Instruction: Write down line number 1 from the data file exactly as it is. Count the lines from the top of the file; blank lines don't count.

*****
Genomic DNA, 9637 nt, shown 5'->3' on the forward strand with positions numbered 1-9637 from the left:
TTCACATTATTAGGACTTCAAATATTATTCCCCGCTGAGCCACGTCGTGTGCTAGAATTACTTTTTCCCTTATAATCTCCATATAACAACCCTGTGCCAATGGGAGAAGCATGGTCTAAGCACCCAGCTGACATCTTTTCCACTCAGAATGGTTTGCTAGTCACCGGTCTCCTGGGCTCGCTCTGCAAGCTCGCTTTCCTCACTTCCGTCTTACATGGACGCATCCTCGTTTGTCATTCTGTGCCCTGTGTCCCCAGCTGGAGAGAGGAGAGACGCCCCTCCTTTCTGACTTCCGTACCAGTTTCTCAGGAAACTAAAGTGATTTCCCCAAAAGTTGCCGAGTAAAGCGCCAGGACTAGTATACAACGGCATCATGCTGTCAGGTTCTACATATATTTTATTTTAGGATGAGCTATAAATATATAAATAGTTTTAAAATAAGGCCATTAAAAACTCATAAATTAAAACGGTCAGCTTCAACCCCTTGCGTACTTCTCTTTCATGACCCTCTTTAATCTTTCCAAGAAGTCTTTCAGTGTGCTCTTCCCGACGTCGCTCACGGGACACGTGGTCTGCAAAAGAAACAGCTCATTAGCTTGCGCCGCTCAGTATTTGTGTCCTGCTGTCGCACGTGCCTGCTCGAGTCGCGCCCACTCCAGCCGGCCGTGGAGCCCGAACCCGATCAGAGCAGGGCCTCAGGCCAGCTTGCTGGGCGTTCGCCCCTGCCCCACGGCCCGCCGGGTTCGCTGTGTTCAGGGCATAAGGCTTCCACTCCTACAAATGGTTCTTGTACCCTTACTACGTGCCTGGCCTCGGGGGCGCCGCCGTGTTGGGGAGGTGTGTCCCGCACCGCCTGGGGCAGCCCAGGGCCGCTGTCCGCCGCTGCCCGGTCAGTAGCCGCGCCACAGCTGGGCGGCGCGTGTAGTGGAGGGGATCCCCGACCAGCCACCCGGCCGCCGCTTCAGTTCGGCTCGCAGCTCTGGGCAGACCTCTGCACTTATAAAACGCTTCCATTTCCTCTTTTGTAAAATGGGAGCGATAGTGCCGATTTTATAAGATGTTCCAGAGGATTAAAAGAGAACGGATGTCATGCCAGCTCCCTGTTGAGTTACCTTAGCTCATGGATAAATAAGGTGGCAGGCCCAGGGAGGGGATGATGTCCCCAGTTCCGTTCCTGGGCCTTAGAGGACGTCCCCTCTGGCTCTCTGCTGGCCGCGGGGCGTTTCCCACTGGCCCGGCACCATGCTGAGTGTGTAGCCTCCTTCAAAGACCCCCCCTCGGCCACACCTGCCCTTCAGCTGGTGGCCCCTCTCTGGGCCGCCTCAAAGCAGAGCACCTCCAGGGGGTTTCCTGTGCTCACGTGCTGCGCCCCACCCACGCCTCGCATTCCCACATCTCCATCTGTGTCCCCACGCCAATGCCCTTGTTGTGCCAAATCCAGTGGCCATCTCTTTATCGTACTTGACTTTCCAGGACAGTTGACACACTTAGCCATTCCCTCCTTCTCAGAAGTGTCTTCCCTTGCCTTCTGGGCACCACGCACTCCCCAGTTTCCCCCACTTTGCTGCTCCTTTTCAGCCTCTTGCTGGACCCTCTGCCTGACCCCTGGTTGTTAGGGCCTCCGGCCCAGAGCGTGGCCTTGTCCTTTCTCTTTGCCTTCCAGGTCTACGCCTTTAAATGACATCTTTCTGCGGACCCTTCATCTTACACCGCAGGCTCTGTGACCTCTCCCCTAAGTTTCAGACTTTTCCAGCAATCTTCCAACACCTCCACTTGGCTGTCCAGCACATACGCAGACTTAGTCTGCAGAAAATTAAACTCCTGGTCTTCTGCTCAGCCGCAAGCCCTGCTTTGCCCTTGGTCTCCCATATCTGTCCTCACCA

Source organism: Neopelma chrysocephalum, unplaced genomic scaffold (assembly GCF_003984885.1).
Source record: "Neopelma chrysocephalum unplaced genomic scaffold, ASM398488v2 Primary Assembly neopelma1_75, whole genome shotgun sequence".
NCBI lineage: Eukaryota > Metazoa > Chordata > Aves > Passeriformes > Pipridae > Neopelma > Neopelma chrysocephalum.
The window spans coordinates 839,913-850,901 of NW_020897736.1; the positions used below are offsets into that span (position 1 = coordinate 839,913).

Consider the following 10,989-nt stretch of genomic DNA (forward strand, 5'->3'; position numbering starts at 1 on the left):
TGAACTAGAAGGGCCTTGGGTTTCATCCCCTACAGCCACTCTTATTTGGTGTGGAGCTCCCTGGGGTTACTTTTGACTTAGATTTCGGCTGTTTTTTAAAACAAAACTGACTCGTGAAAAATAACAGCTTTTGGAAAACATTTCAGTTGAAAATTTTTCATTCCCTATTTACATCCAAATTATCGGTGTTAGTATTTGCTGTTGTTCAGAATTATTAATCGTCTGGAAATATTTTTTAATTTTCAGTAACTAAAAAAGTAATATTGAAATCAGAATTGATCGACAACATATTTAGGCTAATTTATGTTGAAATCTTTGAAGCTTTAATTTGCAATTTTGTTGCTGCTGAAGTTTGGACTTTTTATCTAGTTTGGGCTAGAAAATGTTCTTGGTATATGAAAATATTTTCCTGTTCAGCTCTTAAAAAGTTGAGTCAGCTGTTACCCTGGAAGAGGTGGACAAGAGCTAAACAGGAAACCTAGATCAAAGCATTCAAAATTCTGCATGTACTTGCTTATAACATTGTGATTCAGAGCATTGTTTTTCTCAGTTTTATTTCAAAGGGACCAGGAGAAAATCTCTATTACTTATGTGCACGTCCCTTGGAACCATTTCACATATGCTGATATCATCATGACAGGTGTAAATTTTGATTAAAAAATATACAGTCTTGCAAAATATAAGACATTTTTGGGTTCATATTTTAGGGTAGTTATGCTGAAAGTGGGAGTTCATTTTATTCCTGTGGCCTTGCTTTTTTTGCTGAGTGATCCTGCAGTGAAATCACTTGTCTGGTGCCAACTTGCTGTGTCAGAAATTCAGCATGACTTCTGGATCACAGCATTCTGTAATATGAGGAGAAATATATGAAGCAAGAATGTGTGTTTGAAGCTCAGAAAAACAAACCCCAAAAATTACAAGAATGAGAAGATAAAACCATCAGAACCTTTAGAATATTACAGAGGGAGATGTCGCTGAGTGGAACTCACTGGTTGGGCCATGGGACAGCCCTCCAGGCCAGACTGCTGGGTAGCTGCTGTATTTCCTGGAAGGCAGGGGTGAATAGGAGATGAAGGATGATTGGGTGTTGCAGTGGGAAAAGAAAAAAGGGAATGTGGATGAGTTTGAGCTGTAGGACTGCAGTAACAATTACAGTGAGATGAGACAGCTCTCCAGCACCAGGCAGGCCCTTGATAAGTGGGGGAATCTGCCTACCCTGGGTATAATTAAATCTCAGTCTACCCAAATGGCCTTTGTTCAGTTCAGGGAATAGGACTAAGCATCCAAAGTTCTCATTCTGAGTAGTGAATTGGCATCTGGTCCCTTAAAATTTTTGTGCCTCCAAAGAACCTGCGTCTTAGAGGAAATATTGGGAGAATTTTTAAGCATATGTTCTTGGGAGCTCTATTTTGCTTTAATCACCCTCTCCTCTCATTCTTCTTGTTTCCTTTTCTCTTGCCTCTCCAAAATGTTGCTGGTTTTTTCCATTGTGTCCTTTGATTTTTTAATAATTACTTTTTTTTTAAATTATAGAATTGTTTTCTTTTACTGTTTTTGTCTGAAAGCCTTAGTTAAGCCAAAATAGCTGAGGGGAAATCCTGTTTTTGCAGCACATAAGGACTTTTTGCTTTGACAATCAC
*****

Genomic DNA, 9637 nt, shown 5'->3' on the forward strand with positions numbered 1-9637 from the left: